Gamification as a Staple in Health
3 min read

Gamification as a Staple in Health

I’ve read Vinod Khosla’s guest post (“The ‘Unhyped’ New Areas in Internet & Mobile”) on Techcrunch yesterday several times now. We should feel pretty fortunate to be able to obtain this type of information for free.

Of the 12 opportunity areas that he details, Health 2.0 excites me the most (for now). I’d love to take a stab at working on something in this pool in the next few years. I think devices and apps that let you measure for the sake of improving are really neat and could be extremely important in advancing us to the next step in preventing health problems. Apps and services that really excite me include Jawbones UP, Glooko, Withings connected devices,, and HealthRally.

My dog has been having a lot of health issues lately and I’ve already trashed a bunch of the paper receipts and didn’t keep a log of each problem, vet visit, and medication administered and I’ve only had her for 6 months. I started using Evernote to keep track but it’s just not made for something like this. Then I thought about how important this would be for people as well. The next day, Techcrunch wrote an article about I think that’s why this space is soo exciting. It’s relatively easy to find problems and think of solutions. As usual, implementation isn’t as easy but I can’t help but think that I’ll dedicate some of my time to working in this space in the next few years.

I think Vinod’s article had an important and probably overlooked common theme. He mentioned gaming and gamification almost 10 times. For several months now, I’ve been realizing how important and powerful incorporating game mechanics into pretty much everything (along with a strong emphasis on design) is and will be in creating rich and engaging experiences that are fun and instill trust which will be extremely relevant in “Health 2.0” and “mhealth.” Just the other day I thought of a game that incorporates a lot of the game mechanics in popular Zynga Mobile games (Words With Friends & Scramble) such as Catch Up, Turn Play, and Randomisers that I believe would get many people to do a few more exercises each day. I think the average person would play/exercise on average for 2 minutes a session, 3 times a day which could result in an average of 100 push-ups (or other exercises) per day more than that person previously would have done. That’s only 6 minutes a day but that equates to over 36 hours a year and over 36,000 push-ups. I truly believe that a game and fun factor could be the difference in somebody cranking out thousands of push-ups, sit-ups, and other exercises each year versus not.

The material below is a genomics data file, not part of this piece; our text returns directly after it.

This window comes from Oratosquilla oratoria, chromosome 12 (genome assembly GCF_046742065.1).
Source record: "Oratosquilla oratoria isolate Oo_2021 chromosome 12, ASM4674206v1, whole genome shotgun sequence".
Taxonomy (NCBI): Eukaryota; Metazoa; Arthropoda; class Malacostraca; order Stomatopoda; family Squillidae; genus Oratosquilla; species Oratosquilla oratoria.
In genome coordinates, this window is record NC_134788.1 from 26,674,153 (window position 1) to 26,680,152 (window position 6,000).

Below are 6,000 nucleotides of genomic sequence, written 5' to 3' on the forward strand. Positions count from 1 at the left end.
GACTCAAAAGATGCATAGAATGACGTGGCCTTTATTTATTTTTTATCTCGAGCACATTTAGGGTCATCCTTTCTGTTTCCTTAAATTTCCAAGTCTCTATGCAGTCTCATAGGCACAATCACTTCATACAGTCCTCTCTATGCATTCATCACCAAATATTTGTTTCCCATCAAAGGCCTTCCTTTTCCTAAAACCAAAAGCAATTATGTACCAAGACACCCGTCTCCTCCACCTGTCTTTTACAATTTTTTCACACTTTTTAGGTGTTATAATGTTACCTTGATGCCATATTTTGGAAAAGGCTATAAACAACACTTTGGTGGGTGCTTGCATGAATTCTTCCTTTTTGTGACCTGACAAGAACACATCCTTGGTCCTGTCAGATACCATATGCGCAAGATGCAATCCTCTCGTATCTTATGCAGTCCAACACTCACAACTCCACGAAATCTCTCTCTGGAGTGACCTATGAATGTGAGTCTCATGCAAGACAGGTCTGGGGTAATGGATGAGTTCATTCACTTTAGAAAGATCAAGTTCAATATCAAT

Straight from Vinod himself:

  • “Both gamification (separate from gaming) and social may become basic tools that enable many of the areas I mentioned.”
  • “One could reasonably put gamification of everything from health to education to training to shopping as a new emotional tool for applications.”
  • “This is starting to change; it makes me optimistic that what has not worked so far can now work, especially given the role gamification can play in increasing student interest and social can play in increasing peer and teacher support and assistance.”
  • “Alpha geeks have been hacking together solutions to track various types of personal data for years, but with the advent of open-source hardware, cheap sensors, and smart mobile applications, we believe that there will be a new class of applications unlocking the value of this data. And, in doing so, they will reshape the understanding of our own health and the health care industry as we know it and probably provide a lot of fun, games, and motivation along the way.”
  • “One of the evolutions we will see is that these utilities (and other real/virtual crossover areas like gamification) will require less, not more, input from us as they evolve – as the virtual bleeds into the physical, the enhanced experience will become more seamless and a natural part of activity”
  • “There will be both large permanent innovations and categories established as well as passing fads (especially in gaming). I don’t list games as a “new pond” here, though it will continue to grow and surprise us in categories—whatever the next Angry Birds/Farmville phenomenon will be—while gamification will become pervasive in everything from education to health to shopping.”

Sadly, I haven’t been to a doctor in months or maybe even years now that I think about it. I can’t help but think that I’d go at least 1 more time a year if it were more fun, rewarding, and less of a pain in the ass. I’m sure the wave of advancements that will come with “Health 2.0”, “mHealth” and gamification will do just that. Or better yet, create solutions that prevent me from physically having to actually go to a doctor’s office for 2-3 hours at a time to get a 20-minute check-up and get some tests ran that only take 10 minutes especially when those tests will just be sent somewhere else.